Architects of Independence cast a long shadow
Opinion: What is striking about the events of recent years is that we are constantly reminded how deep rooted and historical these problems are
‘It might be tempting to invoke the ghosts of the War of Independence generation, highlight their public service and lack of greed and compare that with a post Civil War generation far too focused on self-promotion’. Meeting of Dáil Éireann, shortly after the end of the War of Independence. Photograph courtesy of the National Library of Ireland
A recent invitation to contribute the closing chapter to a book on modern Irish history created a dilemma, as the chapter title is “Ireland in the twenty first century”.
How does the historian write about such recent history, particularly when that history blends into current affairs and in the absence of archival material and adequate perspective? More than 40 years ago Irish historian Leland Lyons posed this question: “Can contemporary history be history?” In answering his own question, he suggested it suffered from “fundamental disabilities, which place it firmly and irredeemably outside the cognisance of the historical profession”. What contemporaries witnessed, he suggested, were only “fragments”, and it was difficult to recognise what was of permanent importance. But he also acknowledged that if historians abandoned contemporary history it would be left to propagandists.
Despite the drawbacks, therefore, there are legitimate reasons for historians to attempt to make sense of recent events, both to challenge the infuriating mantra “we are where we are” which invites a closing down of a much-needed historical perspective concerning specific controversies, but also to try to give a wider sense of why there has been such continuity in the fundamental problems this State has faced over decades.
Reflecting on recent experience also makes the historian think about the extent to which the crises of the early
21st century will fundamentally alter how the experiences of the State since its formation in 1922 will be historically framed.
When I began studying history 25 years ago, there was much attention devoted in the lectures and textbooks to the difficulties experienced by the State in its formative decades. The Civil War and its legacy, economic crises, the threat from subversives and emigration featured prominently. But there was also a broad consensus that the State had notable achievements to its name. They included the survival of democracy and institutions of State during difficult years, at a time when other European democracies floundered, a maturation in politics that allowed a consensus to develop about foreign policy, including neutrality during the second World War, a depoliticised Civil Service, and a mostly unarmed police force that earned the respect of the people it served.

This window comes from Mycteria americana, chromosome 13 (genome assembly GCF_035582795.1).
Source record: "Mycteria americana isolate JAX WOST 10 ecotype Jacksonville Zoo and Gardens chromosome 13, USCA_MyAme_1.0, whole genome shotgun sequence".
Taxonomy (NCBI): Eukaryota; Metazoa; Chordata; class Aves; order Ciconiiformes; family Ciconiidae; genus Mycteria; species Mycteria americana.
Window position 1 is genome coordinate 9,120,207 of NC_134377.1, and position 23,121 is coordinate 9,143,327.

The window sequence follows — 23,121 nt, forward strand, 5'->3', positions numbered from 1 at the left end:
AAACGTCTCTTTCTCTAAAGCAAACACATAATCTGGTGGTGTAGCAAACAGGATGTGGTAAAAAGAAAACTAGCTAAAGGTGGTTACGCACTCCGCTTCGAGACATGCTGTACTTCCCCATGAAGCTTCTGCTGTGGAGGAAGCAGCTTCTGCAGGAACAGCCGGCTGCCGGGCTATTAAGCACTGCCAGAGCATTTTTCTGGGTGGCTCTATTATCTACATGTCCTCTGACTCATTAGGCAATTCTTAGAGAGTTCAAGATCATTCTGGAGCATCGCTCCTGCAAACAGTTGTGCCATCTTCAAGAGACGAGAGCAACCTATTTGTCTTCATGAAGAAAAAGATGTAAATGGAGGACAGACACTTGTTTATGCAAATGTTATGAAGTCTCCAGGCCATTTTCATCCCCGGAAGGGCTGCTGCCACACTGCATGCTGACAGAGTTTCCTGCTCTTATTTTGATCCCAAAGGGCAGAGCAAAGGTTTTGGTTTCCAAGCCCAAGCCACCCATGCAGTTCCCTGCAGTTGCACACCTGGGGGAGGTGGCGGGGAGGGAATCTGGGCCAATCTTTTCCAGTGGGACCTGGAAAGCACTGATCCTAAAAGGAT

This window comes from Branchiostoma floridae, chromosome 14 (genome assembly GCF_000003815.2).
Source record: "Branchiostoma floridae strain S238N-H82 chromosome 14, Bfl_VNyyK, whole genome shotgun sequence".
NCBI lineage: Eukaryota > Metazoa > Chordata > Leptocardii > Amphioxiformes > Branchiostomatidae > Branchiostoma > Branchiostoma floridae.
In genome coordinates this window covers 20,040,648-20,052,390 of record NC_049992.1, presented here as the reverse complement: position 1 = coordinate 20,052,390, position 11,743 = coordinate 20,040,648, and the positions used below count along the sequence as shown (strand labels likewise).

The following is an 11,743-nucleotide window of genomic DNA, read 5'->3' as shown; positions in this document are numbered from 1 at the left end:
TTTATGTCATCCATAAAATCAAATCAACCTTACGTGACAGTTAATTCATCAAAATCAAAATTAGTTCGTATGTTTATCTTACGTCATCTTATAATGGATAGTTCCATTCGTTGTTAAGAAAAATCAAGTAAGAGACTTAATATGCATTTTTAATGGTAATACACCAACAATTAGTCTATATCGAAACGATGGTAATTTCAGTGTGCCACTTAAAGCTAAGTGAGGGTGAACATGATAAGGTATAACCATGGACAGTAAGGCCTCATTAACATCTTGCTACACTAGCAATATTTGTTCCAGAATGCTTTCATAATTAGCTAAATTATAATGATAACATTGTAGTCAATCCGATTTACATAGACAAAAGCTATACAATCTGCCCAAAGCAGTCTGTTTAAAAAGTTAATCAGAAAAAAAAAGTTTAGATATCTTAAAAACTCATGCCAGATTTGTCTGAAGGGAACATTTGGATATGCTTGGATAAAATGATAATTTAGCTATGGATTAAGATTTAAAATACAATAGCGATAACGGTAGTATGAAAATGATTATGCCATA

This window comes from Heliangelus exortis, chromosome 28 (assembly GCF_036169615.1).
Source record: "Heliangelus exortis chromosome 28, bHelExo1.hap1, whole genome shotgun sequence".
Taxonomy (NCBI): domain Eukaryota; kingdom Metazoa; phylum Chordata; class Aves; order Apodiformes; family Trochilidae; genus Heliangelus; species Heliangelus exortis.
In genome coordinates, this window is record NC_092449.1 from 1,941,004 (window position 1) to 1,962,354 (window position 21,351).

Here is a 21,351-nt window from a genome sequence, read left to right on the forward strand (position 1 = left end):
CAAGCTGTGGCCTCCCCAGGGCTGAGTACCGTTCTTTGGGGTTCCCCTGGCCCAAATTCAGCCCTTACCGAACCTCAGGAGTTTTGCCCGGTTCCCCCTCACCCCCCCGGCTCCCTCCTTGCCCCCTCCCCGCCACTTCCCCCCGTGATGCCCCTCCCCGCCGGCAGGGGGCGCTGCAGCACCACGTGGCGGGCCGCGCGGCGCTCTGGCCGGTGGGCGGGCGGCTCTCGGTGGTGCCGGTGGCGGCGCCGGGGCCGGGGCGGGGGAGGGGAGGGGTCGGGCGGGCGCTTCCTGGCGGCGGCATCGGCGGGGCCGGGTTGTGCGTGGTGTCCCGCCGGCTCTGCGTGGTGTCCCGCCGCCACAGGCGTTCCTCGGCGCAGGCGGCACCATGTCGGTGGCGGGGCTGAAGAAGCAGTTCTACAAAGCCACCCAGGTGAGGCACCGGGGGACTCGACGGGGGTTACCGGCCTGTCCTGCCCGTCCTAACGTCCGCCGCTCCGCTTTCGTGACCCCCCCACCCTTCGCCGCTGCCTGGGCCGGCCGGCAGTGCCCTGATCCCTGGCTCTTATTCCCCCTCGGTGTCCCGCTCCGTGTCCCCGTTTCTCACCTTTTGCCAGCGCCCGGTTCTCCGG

In 1997, at the time of the 75th anniversary of the foundation of the State, political scientist Tom Garvin suggested: “Despite their mistakes and sins . . . the Irish revolutionaries-turned-politicians got it more right than wrong.” Today, many might accept that this balance sheet of achievements and failures is still broadly accurate. But such has been the sustained exposure of poor governance and abuse of power through an abundance of inquiries, reports and investigations that it is tempting to conclude there is something contrived about such a balance sheet.
The assessments of some historians in the 1980s and 1990s were also affected by the Troubles in Northern Ireland, not just in the sense of them wanting to critically question the role of violence in Irish history, but also seeking to emphasise that whatever the difficulties of the Republic, it was a remarkably stable and peaceful entity compared to the North. Such influences might not be as relevant to a younger generation of historians.
What is striking about events of recent years, including mismanagement of the economy, scandals over policing, a refusal to take political reform seriously and the exposure of a Catholic Church that became so powerful it too often forgot to be Christian, is that we are constantly reminded how deep rooted and historical these problems are.
Among the conclusions of the Murphy report in 2009 into how allegations of child sexual abuse were handled in the Dublin Catholic Archdiocese was that there was an “obsessive concern with secrecy and the avoidance of scandal”, and “little or no concern for the welfare of the abused.” These words could just as easily sum up attitudes to a host of problems, not just those concerning child sex abuse.
It will be a particular challenge for historians to decide in the coming years if a century of Independence has been more about disappointment than achievement. It might be tempting to invoke the ghosts of the War of Independence generation, highlight their public service, lack of greed and compare that with a post-Civil War generation who, in the words of historian Tony Judt, “substituted endless commerce for public purpose.”
But that too, would be overly simplistic. While the achievements of the revolutionary generation were significant, many of the structures and attitudes that have facilitated corruption, lethargy and resistance to change were championed by the architects of independence, especially the premium attached to excessive centralisation and self-protecting hierarchies. Recent controversies and failures of leadership are further evidence of the deep roots and longevity of our dysfunctional governing culture and, with it, far too many victims.
Diarmaid Ferriter is Professor of Modern Irish History at UCD